Susan H. Roschke of the ldren’s Home of Cincinnati is trying to provide quality education to children with diagnoses on the autism spectrum. She is raising money on DepositAGift. Recently, I caught up with Susan to learn more about their effort; here’s what she told me:
What is the social benefit you hope to achieve with or through your crowdfunding campaign?
We are raising funds to support the new Autism High School of the Children’s Home of Cincinnati. Children with diagnoses on the autism spectrum often have difficulty succeeding in traditional schools. This specialized school blends academic content with therapies and support to allow these teens to get the most out of their education, as well as learn social coping skills and job readiness. Funds will help students in financial need attend, will allow for field trips to improve socialization and job readiness, and will provide for supplies needed for life skills programs.
How much money are you hoping to raise and why? How much have you raised so far?
We have raised $810 so far, not including the donated space for our January event. We hope to raise $10,000 to provide a meaningful level of support for the Autism High School. All funds will go to the Autism High School for scholarships for students in financial need, for field trips to improve job readiness and socialization, and for supplies for life skills programs at the school (e.g., cooking and nutrition, hygiene, laundry, etc.)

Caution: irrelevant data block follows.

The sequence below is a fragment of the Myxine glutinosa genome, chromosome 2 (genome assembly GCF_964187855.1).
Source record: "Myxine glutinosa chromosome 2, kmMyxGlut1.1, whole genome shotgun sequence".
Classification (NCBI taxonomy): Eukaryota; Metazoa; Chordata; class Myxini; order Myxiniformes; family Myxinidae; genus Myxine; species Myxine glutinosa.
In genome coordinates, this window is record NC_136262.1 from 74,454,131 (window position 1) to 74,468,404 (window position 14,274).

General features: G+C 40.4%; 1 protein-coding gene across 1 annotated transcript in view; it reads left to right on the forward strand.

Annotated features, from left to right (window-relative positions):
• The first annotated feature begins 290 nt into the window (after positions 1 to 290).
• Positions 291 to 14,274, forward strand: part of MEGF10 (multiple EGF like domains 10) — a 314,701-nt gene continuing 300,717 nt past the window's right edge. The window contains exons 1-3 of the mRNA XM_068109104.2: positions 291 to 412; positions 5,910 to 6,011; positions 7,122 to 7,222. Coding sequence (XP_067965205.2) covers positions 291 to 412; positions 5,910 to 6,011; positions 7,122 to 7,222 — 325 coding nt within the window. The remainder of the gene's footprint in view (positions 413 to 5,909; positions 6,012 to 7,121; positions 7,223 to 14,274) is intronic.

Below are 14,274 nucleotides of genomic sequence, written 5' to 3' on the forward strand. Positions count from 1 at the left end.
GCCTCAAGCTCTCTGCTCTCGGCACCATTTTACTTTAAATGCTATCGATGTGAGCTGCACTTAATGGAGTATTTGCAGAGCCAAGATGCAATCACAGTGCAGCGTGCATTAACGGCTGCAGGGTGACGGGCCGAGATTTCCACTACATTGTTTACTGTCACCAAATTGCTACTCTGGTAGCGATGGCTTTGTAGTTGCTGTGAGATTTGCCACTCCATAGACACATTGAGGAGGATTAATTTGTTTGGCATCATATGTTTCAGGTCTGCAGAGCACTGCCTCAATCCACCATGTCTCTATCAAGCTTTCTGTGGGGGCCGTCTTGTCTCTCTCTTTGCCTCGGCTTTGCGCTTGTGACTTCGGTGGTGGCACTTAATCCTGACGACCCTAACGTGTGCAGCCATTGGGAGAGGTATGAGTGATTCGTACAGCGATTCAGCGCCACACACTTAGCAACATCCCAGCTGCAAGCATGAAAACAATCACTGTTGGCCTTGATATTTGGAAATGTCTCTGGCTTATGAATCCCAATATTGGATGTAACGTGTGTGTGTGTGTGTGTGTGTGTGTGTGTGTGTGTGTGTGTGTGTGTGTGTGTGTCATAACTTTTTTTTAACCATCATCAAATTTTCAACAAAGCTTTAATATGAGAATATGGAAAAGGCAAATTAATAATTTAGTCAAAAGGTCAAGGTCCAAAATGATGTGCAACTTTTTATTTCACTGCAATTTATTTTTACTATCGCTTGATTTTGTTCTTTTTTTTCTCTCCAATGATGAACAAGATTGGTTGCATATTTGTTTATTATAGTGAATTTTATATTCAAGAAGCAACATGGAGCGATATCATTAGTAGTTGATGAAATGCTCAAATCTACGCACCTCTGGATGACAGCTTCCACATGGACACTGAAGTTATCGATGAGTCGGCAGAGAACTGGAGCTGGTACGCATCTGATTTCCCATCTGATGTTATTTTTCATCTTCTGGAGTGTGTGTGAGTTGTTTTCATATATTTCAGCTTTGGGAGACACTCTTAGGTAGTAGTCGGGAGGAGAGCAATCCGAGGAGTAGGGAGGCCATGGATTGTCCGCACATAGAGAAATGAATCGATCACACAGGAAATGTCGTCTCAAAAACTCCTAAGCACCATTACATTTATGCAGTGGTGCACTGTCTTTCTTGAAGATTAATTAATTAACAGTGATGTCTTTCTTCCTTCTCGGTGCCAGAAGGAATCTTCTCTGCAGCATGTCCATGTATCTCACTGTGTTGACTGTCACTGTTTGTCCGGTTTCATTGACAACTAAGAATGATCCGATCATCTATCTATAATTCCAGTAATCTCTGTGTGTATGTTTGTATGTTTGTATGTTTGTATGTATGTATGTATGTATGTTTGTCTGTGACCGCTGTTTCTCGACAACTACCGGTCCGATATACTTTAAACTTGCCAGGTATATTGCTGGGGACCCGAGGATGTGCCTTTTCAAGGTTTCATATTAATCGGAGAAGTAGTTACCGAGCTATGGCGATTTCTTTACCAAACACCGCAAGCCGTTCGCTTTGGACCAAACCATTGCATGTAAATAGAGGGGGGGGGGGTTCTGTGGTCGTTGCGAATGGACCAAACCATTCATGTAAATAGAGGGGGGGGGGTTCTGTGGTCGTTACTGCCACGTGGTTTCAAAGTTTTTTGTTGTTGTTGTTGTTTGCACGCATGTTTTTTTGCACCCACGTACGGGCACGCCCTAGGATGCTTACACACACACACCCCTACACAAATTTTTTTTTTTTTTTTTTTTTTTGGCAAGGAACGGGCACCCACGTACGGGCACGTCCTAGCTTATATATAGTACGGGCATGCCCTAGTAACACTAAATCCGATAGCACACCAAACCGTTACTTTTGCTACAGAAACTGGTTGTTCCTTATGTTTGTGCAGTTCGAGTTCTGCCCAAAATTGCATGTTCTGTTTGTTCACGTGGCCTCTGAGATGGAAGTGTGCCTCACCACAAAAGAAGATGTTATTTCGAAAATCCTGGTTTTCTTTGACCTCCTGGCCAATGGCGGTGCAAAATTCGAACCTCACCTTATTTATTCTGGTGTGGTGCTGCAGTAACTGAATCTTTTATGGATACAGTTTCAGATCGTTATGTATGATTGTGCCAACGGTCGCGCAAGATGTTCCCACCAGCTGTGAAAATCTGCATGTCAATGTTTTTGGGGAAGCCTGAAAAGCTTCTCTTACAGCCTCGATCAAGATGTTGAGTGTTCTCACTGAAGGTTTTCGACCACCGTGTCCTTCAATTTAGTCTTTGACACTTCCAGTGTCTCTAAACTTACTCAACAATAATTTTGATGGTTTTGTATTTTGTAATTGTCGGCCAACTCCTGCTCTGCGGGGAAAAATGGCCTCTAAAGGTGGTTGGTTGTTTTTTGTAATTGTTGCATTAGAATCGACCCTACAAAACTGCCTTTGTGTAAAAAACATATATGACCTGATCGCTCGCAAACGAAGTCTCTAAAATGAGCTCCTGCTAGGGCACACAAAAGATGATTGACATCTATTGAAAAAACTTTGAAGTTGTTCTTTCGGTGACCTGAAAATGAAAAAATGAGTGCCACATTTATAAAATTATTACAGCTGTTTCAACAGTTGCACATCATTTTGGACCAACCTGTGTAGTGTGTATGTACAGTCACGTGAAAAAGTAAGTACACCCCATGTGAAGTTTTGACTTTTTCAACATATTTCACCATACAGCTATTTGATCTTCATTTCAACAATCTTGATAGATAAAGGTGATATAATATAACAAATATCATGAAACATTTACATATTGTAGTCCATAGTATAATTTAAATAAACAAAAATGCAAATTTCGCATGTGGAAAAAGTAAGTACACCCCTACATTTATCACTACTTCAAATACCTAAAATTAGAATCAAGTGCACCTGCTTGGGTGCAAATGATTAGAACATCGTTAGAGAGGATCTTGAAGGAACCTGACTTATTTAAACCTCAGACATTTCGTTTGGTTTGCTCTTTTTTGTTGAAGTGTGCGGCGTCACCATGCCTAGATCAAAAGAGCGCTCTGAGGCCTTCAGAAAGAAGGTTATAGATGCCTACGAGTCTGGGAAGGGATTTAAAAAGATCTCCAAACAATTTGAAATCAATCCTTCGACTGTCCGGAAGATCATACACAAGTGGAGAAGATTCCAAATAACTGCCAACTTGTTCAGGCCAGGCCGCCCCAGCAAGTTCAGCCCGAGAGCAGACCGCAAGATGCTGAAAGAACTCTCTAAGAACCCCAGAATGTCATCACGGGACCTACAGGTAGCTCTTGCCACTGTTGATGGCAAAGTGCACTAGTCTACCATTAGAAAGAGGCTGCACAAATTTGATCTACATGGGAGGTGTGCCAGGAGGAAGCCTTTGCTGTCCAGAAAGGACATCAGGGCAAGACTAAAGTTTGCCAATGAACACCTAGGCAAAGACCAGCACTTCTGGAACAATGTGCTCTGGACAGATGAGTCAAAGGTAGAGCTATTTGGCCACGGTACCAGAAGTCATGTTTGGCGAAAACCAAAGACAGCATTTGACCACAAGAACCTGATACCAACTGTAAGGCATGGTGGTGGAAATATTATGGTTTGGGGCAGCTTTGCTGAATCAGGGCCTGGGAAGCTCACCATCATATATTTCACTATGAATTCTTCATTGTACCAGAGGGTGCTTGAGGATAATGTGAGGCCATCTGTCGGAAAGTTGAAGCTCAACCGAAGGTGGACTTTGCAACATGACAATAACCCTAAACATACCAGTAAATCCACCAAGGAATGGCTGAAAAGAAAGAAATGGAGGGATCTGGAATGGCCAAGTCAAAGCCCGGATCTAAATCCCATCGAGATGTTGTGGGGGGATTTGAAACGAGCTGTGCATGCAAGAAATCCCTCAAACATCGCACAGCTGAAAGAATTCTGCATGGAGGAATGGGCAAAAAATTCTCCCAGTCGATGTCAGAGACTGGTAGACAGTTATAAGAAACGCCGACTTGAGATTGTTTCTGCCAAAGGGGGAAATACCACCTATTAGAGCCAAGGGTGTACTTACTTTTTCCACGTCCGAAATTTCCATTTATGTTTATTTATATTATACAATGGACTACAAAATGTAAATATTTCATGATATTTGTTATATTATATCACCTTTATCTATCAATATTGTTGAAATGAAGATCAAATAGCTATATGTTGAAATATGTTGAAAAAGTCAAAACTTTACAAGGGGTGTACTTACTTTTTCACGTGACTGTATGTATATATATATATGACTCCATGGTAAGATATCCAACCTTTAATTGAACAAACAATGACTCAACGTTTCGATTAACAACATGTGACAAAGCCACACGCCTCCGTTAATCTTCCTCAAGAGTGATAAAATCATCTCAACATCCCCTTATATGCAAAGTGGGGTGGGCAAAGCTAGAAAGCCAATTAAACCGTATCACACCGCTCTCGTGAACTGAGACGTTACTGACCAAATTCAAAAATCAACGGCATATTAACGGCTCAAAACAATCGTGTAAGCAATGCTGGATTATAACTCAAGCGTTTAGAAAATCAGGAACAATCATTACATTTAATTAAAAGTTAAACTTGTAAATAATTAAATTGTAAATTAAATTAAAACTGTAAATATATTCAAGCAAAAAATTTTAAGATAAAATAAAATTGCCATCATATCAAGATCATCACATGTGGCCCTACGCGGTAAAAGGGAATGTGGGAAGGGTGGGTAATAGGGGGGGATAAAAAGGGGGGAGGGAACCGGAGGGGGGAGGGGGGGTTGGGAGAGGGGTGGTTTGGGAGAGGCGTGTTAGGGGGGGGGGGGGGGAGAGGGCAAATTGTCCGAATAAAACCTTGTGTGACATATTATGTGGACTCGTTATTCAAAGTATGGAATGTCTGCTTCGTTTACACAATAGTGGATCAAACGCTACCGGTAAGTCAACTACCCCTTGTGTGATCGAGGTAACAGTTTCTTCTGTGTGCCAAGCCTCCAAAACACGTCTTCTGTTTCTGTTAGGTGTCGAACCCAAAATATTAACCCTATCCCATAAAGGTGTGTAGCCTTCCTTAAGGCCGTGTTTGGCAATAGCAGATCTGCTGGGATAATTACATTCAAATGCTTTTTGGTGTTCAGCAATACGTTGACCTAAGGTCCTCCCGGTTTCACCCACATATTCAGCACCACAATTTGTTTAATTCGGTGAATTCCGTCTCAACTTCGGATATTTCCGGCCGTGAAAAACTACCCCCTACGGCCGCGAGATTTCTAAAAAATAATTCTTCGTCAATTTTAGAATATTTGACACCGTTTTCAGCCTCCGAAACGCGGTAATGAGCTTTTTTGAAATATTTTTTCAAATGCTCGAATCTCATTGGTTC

Whom are you trying to help with your project and why?
We are raising funds to support the Autism High School of the Children’s Home of Cincinnati. Teens with autism and related disorders often struggle in traditional school settings, due to distractions and frustration. With their additional needs, it costs about $8,000 more per year to educate a child with an autism spectrum disorder. This new high school has been around for just 4 years, and the principal expects they could easily double the number of students in the next few years if they have the funds to grow. Kids with autism spectrum disorders are often very bright, but just need some extra attention and understanding to succeed in school. My niece and nephew are both on the autism spectrum, and the child of another family helping with the fundraising is also, so the cause is especially important to us.